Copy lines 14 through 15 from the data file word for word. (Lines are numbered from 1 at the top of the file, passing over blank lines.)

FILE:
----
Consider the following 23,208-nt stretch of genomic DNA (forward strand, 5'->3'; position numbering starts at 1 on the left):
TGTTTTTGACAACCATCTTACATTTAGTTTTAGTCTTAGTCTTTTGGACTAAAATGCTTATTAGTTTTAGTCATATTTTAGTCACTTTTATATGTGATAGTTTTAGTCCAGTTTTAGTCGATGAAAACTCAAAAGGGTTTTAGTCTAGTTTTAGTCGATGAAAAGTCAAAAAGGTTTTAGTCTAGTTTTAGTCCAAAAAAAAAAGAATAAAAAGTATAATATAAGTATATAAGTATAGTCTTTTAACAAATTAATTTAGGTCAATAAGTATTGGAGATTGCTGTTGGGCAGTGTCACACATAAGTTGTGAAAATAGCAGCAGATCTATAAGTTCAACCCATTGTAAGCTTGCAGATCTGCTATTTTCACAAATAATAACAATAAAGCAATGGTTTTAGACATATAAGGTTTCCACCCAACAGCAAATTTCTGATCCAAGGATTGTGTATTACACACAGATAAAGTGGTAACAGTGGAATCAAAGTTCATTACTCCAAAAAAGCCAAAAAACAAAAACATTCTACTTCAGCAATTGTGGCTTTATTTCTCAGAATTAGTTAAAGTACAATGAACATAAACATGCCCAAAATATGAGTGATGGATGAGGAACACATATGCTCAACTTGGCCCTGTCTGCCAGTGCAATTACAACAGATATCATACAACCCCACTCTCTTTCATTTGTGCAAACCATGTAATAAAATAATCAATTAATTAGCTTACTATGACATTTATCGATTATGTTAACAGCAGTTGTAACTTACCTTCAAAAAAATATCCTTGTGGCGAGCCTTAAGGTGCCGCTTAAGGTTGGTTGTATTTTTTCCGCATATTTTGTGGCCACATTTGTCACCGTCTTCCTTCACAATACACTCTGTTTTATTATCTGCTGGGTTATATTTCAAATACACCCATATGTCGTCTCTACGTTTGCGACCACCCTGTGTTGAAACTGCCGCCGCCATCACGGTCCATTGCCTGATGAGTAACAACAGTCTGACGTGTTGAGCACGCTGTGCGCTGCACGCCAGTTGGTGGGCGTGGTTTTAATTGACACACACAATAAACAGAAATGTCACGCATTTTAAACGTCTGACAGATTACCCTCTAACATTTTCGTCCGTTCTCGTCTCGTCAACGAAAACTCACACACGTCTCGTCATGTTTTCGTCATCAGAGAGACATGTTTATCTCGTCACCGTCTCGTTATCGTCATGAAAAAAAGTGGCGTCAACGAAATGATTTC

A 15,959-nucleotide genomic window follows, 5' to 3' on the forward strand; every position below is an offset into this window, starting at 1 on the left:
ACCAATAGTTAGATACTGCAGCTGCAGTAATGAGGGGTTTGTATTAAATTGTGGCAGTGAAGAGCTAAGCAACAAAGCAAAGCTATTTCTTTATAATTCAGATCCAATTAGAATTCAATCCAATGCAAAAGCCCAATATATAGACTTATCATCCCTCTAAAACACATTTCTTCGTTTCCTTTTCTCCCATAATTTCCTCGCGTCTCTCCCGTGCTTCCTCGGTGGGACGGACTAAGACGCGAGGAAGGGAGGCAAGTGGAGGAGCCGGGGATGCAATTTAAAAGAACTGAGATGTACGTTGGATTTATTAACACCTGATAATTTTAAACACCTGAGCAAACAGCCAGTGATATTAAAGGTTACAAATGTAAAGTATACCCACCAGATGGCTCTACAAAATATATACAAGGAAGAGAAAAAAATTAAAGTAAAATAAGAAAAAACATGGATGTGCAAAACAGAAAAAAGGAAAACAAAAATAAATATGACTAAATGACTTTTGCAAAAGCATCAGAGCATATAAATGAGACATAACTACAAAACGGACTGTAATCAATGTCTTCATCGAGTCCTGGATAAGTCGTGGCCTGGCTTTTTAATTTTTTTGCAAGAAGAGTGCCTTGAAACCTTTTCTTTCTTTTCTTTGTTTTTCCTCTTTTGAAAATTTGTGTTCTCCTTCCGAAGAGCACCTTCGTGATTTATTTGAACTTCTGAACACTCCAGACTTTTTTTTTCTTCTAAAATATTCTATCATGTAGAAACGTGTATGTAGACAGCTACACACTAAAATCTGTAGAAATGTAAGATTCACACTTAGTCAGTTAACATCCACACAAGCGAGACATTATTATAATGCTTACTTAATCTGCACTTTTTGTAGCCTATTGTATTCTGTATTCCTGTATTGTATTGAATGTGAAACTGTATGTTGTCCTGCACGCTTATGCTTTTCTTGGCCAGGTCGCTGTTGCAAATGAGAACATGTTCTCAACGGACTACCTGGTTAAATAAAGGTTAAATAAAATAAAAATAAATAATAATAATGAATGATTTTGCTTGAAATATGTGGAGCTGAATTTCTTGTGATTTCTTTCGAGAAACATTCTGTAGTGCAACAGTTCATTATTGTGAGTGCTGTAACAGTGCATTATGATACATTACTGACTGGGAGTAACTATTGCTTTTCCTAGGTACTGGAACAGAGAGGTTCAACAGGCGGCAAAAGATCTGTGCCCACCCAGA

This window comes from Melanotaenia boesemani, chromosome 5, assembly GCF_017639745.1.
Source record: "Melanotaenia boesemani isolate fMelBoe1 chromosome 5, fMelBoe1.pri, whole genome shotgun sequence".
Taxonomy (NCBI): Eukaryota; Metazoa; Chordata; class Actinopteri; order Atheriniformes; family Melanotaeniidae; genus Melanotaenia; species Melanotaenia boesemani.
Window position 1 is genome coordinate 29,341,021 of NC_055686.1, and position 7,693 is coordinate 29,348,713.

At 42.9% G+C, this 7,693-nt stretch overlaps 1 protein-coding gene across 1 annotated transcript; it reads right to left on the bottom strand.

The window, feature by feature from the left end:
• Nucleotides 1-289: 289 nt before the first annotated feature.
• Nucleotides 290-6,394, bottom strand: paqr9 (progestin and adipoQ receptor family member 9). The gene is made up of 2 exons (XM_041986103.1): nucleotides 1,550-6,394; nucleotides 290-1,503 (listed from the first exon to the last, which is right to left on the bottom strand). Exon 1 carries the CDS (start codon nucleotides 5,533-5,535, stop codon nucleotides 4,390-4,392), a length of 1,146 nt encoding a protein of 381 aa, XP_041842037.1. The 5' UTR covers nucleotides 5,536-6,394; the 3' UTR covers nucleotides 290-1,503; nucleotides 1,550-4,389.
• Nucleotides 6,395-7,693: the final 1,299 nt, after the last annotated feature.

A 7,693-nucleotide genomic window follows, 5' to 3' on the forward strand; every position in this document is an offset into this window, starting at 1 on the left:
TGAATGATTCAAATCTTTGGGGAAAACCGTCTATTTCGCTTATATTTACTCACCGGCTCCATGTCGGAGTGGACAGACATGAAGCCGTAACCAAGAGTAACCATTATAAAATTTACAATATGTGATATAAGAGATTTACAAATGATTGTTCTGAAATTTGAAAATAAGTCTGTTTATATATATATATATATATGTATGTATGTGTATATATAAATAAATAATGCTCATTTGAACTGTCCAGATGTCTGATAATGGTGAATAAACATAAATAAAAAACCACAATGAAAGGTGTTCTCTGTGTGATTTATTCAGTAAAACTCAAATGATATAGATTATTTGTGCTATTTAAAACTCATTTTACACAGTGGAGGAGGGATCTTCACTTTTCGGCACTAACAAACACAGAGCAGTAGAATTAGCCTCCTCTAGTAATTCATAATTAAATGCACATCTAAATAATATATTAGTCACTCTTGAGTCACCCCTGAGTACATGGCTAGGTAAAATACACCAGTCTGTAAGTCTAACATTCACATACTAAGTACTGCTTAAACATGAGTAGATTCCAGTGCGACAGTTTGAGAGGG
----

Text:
A 7,693-nucleotide genomic window follows, 5' to 3' on the forward strand; every position in this document is an offset into this window, starting at 1 on the left:
TGAATGATTCAAATCTTTGGGGAAAACCGTCTATTTCGCTTATATTTACTCACCGGCTCCATGTCGGAGTGGACAGACATGAAGCCGTAACCAAGAGTAACCATTATAAAATTTACAATATGTGATATAAGAGATTTACAAATGATTGTTCTGAAATTTGAAAATAAGTCTGTTTATATATATATATATATATGTATGTATGTGTATATATAAATAAATAATGCTCATTTGAACTGTCCAGATGTCTGATAATGGTGAATAAACATAAATAAAAAACCACAATGAAAGGTGTTCTCTGTGTGATTTATTCAGTAAAACTCAAATGATATAGATTATTTGTGCTATTTAAAACTCATTTTACACAGTGGAGGAGGGATCTTCACTTTTCGGCACTAACAAACACAGAGCAGTAGAATTAGCCTCCTCTAGTAATTCATAATTAAATGCACATCTAAATAATATATTAGTCACTCTTGAGTCACCCCTGAGTACATGGCTAGGTAAAATACACCAGTCTGTAAGTCTAACATTCACATACTAAGTACTGCTTAAACATGAGTAGATTCCAGTGCGACAGTTTGAGAGGG